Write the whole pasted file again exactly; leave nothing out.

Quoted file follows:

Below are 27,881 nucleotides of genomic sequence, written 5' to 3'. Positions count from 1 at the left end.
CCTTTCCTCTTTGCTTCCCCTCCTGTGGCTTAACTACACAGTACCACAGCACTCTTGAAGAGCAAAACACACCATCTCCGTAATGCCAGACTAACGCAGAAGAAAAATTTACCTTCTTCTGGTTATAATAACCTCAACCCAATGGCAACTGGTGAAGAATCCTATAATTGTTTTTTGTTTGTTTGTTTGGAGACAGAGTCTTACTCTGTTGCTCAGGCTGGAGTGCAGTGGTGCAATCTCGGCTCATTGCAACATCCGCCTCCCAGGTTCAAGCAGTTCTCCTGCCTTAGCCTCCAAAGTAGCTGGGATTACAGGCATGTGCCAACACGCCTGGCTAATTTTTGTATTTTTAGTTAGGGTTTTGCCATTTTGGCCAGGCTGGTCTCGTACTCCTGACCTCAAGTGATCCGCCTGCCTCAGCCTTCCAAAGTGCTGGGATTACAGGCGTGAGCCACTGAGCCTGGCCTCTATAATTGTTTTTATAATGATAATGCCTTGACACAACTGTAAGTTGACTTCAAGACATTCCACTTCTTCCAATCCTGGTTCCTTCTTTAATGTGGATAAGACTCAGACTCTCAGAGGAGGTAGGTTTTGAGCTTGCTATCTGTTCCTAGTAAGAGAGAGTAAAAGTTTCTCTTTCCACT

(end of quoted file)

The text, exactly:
Below are 27,881 nucleotides of genomic sequence, written 5' to 3'. Positions count from 1 at the left end.
CCTTTCCTCTTTGCTTCCCCTCCTGTGGCTTAACTACACAGTACCACAGCACTCTTGAAGAGCAAAACACACCATCTCCGTAATGCCAGACTAACGCAGAAGAAAAATTTACCTTCTTCTGGTTATAATAACCTCAACCCAATGGCAACTGGTGAAGAATCCTATAATTGTTTTTTGTTTGTTTGTTTGGAGACAGAGTCTTACTCTGTTGCTCAGGCTGGAGTGCAGTGGTGCAATCTCGGCTCATTGCAACATCCGCCTCCCAGGTTCAAGCAGTTCTCCTGCCTTAGCCTCCAAAGTAGCTGGGATTACAGGCATGTGCCAACACGCCTGGCTAATTTTTGTATTTTTAGTTAGGGTTTTGCCATTTTGGCCAGGCTGGTCTCGTACTCCTGACCTCAAGTGATCCGCCTGCCTCAGCCTTCCAAAGTGCTGGGATTACAGGCGTGAGCCACTGAGCCTGGCCTCTATAATTGTTTTTATAATGATAATGCCTTGACACAACTGTAAGTTGACTTCAAGACATTCCACTTCTTCCAATCCTGGTTCCTTCTTTAATGTGGATAAGACTCAGACTCTCAGAGGAGGTAGGTTTTGAGCTTGCTATCTGTTCCTAGTAAGAGAGAGTAAAAGTTTCTCTTTCCACT